Message from the Executive Director

Aiming To Be A Museum That Is One With The Local Citizenry

Kyushu National Museum belongs to the National Institutes for Cultural Heritage and aims to be one with the local citizenry. Opened on 16th October 2005 in Dazaifu, Fukuoka, this is the fourth national museum after Tokyo, Nara, and Kyoto.

Described as the “Distant Imperial Court” in Japanese history, Dazaifu had not only presided over the Kyushu region, but also served as a hub for international exchange. In this historically rich location, this museum was successfully opened thanks to the promotional activities and great support from the locals and other regions. Since its opening, over 15 million people have visited Kyushu National Museum. Even now, the expansion of our endeavours is made possible by the deep interest and warm support this museum receives from many parties. With the aim of growing with the region, this museum hopes to contribute to the development of the local cultural landscape by disseminating information to the world.

The original mission of a museum is to preserve and utilize artefacts, and its purpose is founded on the exhibition of cultural properties and materials. At the Kyushu National Museum we hold exhibitions on both the Cultural Exchange Exhibition and Special Exhibition floors. The Cultural Exchange Exhibition on the 4th floor houses our permanent exhibits. While there are usually 800-900 artefacts on display, 30-50 artefacts are changed each month, either for conservation purposes or to match the seasons. In such cases, visitors may enjoy “special exhibitions” with special themes. On the 3rd floor gallery, Special Exhibitions are held four times every year on principle. Aside from that, our museum makes full use of the grounds for various purposes, such as educational exhibitions, with the help of volunteers.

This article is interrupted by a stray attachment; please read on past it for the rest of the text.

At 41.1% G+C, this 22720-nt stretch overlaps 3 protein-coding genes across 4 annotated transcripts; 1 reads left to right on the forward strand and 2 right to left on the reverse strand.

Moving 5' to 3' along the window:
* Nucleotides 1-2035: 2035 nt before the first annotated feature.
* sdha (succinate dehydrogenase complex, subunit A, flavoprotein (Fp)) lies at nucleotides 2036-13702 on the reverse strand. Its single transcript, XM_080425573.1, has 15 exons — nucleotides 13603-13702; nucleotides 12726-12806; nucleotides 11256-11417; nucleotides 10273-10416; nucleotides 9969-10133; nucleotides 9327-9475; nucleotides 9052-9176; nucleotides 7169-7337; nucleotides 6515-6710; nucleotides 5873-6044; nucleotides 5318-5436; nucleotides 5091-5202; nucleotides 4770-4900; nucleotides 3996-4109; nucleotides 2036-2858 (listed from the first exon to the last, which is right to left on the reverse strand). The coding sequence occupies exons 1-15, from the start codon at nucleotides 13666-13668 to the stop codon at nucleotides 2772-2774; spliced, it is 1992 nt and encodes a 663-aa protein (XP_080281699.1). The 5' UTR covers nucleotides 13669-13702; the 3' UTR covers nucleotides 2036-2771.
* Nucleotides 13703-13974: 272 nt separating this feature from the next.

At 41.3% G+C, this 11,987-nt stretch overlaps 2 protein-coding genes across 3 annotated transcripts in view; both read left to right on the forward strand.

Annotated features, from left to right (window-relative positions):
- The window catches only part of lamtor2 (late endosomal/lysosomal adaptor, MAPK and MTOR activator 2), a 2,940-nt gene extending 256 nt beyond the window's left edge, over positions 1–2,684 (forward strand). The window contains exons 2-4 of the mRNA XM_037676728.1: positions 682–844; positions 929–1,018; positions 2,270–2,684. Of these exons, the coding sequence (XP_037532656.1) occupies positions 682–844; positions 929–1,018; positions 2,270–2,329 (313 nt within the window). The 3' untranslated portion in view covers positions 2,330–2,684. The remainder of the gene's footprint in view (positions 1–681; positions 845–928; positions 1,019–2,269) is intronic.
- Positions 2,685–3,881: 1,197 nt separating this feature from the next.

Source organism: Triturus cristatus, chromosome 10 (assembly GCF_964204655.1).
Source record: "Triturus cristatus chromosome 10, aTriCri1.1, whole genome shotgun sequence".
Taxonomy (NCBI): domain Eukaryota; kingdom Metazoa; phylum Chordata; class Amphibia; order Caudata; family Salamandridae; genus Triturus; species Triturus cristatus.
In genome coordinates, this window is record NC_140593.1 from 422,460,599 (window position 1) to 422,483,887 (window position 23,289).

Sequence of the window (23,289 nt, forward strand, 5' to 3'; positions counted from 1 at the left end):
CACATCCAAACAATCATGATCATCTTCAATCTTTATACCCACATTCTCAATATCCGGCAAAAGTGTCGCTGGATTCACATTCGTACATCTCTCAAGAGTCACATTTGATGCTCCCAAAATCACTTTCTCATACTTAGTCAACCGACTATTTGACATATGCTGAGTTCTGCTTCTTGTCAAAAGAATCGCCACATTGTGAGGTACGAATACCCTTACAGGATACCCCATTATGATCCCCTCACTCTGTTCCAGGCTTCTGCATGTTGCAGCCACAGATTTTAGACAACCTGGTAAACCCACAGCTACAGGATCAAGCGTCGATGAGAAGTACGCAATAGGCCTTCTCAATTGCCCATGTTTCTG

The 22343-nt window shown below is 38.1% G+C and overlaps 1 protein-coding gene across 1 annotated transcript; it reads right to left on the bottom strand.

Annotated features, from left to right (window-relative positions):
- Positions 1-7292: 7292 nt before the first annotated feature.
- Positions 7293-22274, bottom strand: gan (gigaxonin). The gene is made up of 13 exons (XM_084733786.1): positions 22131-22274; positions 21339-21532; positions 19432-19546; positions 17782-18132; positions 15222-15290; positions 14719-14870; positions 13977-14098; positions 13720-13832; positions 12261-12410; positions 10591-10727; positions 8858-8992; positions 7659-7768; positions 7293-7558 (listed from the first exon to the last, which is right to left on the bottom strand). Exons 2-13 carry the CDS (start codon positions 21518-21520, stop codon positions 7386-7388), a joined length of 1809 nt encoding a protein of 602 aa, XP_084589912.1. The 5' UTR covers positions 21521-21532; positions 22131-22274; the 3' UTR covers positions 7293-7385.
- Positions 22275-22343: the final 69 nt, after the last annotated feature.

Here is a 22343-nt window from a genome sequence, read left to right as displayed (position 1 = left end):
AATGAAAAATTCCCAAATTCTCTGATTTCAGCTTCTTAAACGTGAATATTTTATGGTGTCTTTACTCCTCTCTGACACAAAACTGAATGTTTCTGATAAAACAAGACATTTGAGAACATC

Another key role related to the preservation of cultural assets is our work in highlighting the importance of museum science to the public. We have set up a place where visitors can witness for themselves the reparation and preservation process of cultural artefacts, a sight rarely seen in daily life, so they can come to understand what goes into the preservation of cultural assets.

Going forth, we endeavour to provide a cultural hub attuned to the times and raise the quality of our museum through the collection of cultural assets, attractive exhibitions, constant research, as well as international exchange, so as to meet the expectations of even more people. In addition, keeping in mind the meaning behind our location in Kyushu, with our museum’s concept of “understanding the formation of Japanese culture from the Asian historical perspective,” and the goal of being “more fun than the classroom, easier to understand than a textbook,” we will continue walk the path towards building a Kyushu National Museum that is familiar and fun. We hope you will continue to support us.

Hiroyuki Shimatani

Hiroyuki Shimatani
[Executive Director of Kyushu National Museum]